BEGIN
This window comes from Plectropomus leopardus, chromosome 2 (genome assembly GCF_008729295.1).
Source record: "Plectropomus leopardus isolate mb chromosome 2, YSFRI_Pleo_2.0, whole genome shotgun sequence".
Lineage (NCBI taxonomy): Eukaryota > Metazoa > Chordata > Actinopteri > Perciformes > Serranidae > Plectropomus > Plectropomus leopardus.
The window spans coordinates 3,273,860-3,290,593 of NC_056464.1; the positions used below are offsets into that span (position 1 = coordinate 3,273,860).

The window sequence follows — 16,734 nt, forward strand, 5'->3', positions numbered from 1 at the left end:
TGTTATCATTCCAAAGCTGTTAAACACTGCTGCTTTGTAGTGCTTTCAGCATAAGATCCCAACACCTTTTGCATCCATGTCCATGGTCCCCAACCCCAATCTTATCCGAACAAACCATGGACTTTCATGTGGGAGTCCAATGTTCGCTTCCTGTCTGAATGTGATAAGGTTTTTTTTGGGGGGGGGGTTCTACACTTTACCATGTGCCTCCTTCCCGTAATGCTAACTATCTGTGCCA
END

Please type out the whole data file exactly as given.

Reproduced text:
This window comes from Plectropomus leopardus, chromosome 2 (genome assembly GCF_008729295.1).
Source record: "Plectropomus leopardus isolate mb chromosome 2, YSFRI_Pleo_2.0, whole genome shotgun sequence".
Lineage (NCBI taxonomy): Eukaryota > Metazoa > Chordata > Actinopteri > Perciformes > Serranidae > Plectropomus > Plectropomus leopardus.
The window spans coordinates 3,273,860-3,290,593 of NC_056464.1; the positions used below are offsets into that span (position 1 = coordinate 3,273,860).

The window sequence follows — 16,734 nt, forward strand, 5'->3', positions numbered from 1 at the left end:
TGTTATCATTCCAAAGCTGTTAAACACTGCTGCTTTGTAGTGCTTTCAGCATAAGATCCCAACACCTTTTGCATCCATGTCCATGGTCCCCAACCCCAATCTTATCCGAACAAACCATGGACTTTCATGTGGGAGTCCAATGTTCGCTTCCTGTCTGAATGTGATAAGGTTTTTTTTGGGGGGGGGGTTCTACACTTTACCATGTGCCTCCTTCCCGTAATGCTAACTATCTGTGCCA